kinds of challenges for us and our partners.
    Mr. King. Secretary McAleenan.
    Secretary McAleenan. I agree with both Director Wray and 
Acting Director Travers.
    Just 2 notes. We are working this on the multilateral level 
with the European Union and Europol, both providing our 
capabilities and reach-back to identify threats.
    I agree with Acting Director Travers on the work in the 
region. We have been there alongside the FBI and DOD helping 
identify people on the battlefield so that we can prevent them 
from accessing the homeland in the future.
    But also, we have on a bilateral basis, we have extended 
our capabilities, an automated target system, global, some of 
the techniques to identify watch-listed individuals or even 
those that present risky travel patterns. We have given that 
capability to our European partners, to our Southeast Asian 
partners, and extensively in the Western Hemisphere.
    So if individuals do try to travel toward us, we do have 
layers of international partner capability that will help 
identify and stop that movement.
    Mr. King. Thank you all. Again, Secretary, thank you for 
your service.
    I yield back.
    Chairman Thompson. The gentleman's time has expired.
    The Chair recognizes the gentleman from California for 5 
minutes, Mr. Correa.
    Mr. Correa. Thank you, Mr. Chairman.
    I want to thank our guest speakers for being here today.
    You know, an American life is an American life, whether it 
is in America or outside the U.S. Soldier, an American soldier 
is an American. An American front-liner, whether it is a 
firefighter or a police officer, is an American.
    So we talk a lot about foreign terrorists and domestic 
terrorists, and my concern is: Are we separating these into 
silos and treating them independently?
    I am hearing stories that we may have domestic terrorists 
going overseas to the Ukraine, getting trained on ISIS tactics, 
coming back to the United States prepared to do God knows what.
    Are we having enough coordination between domestic 
terrorist operations and international terrorist operations in 
terms of your defensive capabilities to make sure that we are 
not missing anything?
    Mr. Wray.
    Mr. Wray. I think you are onto a trend that we are watching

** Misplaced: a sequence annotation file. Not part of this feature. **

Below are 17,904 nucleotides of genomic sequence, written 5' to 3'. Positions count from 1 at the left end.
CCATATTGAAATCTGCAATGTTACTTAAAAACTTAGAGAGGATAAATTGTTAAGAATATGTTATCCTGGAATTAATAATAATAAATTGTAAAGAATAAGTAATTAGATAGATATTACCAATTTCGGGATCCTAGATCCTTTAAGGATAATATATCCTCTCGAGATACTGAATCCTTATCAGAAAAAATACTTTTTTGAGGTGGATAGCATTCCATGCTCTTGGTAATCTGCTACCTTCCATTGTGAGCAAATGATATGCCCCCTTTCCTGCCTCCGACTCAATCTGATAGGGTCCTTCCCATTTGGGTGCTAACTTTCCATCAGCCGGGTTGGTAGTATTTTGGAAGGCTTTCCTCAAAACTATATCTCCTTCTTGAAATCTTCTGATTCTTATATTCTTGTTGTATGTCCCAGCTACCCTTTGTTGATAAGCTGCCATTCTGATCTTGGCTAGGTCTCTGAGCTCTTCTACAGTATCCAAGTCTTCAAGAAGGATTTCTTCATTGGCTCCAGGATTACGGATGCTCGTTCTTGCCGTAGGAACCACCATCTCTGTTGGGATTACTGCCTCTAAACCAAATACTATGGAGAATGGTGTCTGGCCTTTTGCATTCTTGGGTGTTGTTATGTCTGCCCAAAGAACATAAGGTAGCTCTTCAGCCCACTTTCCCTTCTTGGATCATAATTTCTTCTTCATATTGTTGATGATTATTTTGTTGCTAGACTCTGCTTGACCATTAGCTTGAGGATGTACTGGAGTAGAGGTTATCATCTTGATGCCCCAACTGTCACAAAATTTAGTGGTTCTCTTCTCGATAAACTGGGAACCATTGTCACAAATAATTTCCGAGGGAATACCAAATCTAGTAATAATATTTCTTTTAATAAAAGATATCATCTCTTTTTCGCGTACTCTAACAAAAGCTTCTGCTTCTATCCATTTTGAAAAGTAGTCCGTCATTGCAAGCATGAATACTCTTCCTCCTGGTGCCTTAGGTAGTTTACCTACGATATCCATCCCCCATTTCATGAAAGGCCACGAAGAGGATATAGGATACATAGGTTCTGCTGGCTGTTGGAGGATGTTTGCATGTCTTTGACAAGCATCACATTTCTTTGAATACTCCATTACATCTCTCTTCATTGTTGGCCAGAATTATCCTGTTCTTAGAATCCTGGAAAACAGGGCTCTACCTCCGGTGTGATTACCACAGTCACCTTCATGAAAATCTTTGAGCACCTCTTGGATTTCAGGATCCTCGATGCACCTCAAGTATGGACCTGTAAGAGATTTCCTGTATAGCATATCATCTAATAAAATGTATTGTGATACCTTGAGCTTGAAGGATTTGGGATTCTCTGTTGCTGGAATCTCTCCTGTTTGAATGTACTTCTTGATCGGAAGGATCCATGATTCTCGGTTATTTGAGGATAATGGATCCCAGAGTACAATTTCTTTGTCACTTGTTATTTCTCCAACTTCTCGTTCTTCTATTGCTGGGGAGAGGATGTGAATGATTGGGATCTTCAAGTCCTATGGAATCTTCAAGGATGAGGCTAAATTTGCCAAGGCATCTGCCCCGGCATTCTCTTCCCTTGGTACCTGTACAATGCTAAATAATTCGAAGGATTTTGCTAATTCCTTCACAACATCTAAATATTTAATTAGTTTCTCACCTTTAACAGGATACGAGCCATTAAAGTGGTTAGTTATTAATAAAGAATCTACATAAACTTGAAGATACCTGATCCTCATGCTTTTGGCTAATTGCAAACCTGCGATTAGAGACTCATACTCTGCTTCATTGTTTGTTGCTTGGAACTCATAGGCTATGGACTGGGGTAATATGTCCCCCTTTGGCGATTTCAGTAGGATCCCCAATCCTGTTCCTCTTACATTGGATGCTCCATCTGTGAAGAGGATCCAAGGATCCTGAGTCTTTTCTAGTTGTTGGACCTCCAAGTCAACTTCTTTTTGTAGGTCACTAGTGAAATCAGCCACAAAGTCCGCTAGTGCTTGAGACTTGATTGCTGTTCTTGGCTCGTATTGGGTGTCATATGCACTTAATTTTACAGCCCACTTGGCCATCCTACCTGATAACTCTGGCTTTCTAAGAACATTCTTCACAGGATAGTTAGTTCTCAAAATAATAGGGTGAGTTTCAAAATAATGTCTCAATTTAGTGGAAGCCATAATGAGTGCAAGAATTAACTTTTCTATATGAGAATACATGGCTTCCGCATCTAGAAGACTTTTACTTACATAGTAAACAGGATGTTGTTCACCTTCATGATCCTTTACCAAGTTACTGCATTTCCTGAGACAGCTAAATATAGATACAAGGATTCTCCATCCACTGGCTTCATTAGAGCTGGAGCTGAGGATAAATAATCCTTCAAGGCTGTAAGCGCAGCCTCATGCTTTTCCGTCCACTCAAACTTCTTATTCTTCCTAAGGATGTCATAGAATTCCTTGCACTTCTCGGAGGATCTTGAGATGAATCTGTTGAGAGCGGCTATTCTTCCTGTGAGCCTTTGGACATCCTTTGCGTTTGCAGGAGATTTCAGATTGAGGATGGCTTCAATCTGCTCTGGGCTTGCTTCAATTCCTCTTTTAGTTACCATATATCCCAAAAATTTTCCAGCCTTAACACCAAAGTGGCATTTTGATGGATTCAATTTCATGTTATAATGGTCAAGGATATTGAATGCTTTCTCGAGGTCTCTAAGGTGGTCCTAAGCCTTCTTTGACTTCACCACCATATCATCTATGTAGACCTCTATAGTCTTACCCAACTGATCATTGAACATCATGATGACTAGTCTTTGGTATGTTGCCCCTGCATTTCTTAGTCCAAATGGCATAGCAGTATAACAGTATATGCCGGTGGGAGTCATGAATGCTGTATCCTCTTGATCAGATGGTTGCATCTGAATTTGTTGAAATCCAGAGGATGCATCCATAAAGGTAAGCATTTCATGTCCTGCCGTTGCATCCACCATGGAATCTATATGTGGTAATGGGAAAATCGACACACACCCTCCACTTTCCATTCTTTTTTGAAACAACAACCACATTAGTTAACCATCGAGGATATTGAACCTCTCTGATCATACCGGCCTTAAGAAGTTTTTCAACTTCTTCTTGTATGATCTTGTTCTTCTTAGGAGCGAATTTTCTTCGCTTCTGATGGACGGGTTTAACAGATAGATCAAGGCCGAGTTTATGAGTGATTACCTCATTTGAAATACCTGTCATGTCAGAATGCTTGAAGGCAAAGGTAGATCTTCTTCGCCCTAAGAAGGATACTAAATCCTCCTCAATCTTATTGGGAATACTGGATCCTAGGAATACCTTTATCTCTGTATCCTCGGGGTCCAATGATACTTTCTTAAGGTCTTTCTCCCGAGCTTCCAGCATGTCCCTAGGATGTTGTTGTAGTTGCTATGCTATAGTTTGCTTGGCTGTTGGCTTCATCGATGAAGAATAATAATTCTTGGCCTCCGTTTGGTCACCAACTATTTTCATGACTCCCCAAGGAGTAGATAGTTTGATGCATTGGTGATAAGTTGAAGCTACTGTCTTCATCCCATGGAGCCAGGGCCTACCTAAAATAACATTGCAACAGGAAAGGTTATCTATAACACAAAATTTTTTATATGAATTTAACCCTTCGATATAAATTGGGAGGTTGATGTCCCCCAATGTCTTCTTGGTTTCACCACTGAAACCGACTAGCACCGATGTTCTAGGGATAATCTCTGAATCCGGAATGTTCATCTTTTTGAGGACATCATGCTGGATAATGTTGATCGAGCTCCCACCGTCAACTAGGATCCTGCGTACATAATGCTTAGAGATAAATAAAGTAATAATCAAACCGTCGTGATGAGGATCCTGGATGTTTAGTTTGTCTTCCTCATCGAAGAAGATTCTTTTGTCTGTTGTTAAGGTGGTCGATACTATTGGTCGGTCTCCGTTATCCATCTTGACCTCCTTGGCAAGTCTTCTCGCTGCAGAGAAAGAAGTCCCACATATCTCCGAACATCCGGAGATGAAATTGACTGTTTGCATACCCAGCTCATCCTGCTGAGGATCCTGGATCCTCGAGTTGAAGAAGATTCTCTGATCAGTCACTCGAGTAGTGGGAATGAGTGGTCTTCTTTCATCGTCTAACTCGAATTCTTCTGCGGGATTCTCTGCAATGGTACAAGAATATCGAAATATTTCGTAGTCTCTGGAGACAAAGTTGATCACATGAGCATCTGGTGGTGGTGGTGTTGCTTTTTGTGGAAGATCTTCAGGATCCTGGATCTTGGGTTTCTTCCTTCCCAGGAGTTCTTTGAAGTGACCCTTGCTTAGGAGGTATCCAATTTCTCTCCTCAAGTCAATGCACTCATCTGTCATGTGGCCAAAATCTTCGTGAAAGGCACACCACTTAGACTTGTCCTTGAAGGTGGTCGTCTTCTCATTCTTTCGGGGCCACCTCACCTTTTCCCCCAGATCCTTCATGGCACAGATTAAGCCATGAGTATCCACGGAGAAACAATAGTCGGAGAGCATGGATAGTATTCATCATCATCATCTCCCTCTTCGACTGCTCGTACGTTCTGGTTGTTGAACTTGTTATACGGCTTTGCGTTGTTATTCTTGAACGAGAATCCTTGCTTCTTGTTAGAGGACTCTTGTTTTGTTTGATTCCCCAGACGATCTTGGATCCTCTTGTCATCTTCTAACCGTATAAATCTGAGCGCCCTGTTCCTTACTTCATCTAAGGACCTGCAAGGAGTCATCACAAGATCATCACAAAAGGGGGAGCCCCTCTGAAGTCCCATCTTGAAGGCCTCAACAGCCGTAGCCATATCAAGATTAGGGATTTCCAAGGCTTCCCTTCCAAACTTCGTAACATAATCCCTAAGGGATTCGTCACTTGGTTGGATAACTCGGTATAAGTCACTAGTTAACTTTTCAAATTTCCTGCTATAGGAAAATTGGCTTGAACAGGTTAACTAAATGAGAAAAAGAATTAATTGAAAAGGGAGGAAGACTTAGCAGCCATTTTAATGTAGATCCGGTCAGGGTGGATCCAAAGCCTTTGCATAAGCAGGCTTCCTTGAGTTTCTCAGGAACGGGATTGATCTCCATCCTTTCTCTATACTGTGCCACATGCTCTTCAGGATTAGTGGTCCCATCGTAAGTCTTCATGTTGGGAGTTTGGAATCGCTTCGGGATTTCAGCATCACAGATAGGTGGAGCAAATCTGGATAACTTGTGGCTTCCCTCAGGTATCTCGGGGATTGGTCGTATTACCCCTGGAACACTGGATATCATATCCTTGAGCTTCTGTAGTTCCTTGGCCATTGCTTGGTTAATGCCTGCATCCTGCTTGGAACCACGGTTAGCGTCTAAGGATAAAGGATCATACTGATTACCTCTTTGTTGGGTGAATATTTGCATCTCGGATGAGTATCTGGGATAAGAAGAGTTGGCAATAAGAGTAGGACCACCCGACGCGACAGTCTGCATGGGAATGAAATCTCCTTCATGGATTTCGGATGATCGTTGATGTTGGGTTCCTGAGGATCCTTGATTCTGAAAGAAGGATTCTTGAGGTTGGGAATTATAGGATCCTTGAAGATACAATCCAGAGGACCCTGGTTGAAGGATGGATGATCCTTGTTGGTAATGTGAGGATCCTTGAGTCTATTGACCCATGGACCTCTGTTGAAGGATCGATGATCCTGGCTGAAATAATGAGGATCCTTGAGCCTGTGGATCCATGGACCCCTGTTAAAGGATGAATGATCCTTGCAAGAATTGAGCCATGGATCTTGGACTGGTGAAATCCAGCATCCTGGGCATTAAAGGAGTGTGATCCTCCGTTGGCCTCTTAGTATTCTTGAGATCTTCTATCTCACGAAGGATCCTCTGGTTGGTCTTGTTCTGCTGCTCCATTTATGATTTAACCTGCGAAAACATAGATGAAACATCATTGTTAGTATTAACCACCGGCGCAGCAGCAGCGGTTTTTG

very carefully. I know we have had conversations with NCTC 
quite a bit on this topic.
    We are starting to see racially-motivated violent 
extremists connecting with like-minded individuals overseas on-
line certainly. In some instances, we have seen some folks 
travel overseas to train and----
    Mr. Correa. Where?
    Mr. Wray. It varies. Different parts of Eastern Europe.
    Mr. Correa. OK.
    Mr. Wray. We have seen some connections between U.S.-based 
neo-Nazis and overseas analogues, and certainly a more 
prevalent phenomenon that we see right now is racially-
motivated violent extremists here who are inspired by what they 
see overseas.
    So, for example, the Christchurch attack in New Zealand, we 
have had, you know, folks that we have arrested here who were 
motivated by what they saw happening over there. So they are 
not working together, but they are just fueled by each other.
    Just to be clear on the silos point that you made, on the 
FBI end, our Joint Terrorism Task Forces, which bring together 
something like 50 different Federal agencies and like 500 State 
and local agencies, we tackle domestic terrorism and 
international terrorism both through the Joint Terrorism Task 
Forces.
    So I think that ensures less risk of that silo issue that 
we are talking about.
    Mr. Correa. So if I call my local Orange County Sheriff and 
ask him if his Fusion Center is coordinating with your Fusion 
Centers, the answer from him would be yes?
    The answer from him would also be yes if I asked him is 
there a two-way line of communication or is there only 
information on a need to know basis that he gets from your 
agency?
    Mr. Wray. Well, I do not want to speak for the Orange 
County Sheriff, but as I said in my opening, I have traveled 
out to California, to every field office, met with partners, 
including Orange County, LAPD, et cetera, and the feedback I 
get from our partners is that the chemistry and the information 
flow between the FBI and our State and local partners is better 
than it has ever been.
    In fact, just a few days ago I brought together, which was 
not happening before, all of the major city chiefs with our 
SACs in charge of all of our field offices in one room for a 
whole afternoon, Classified briefings, working together.
    So there is a lot going on on that front, and I would hope 
you would----
    Mr. Correa. It is very delicate when it comes to talking 
about Americans or privacy, and when you start to begin to talk 
about domestic versus international terrorism, you may run into 
some legal constraints in terms of what you do without a 
warrant when it comes to American citizens.
    Do you have any thoughts of how to address that issue?
    You are talking about somebody overseas. Then you are 
talking about an American citizen. How do you gather the proper 
intelligence to address those issues?
    Do you have the legal framework there to protect privacy 
and at the same time let you do your job?
    Is there anything we can do to help you do your job better?
    Director Travers. Well, we are very sensitive to the 
privacy concerns, especially when it comes to U.S. persons. We 
say all the time, every day, throughout the FBI our job is to 
protect the American people and uphold the U.S. Constitution.
    I will say in terms of things that we are concerned about,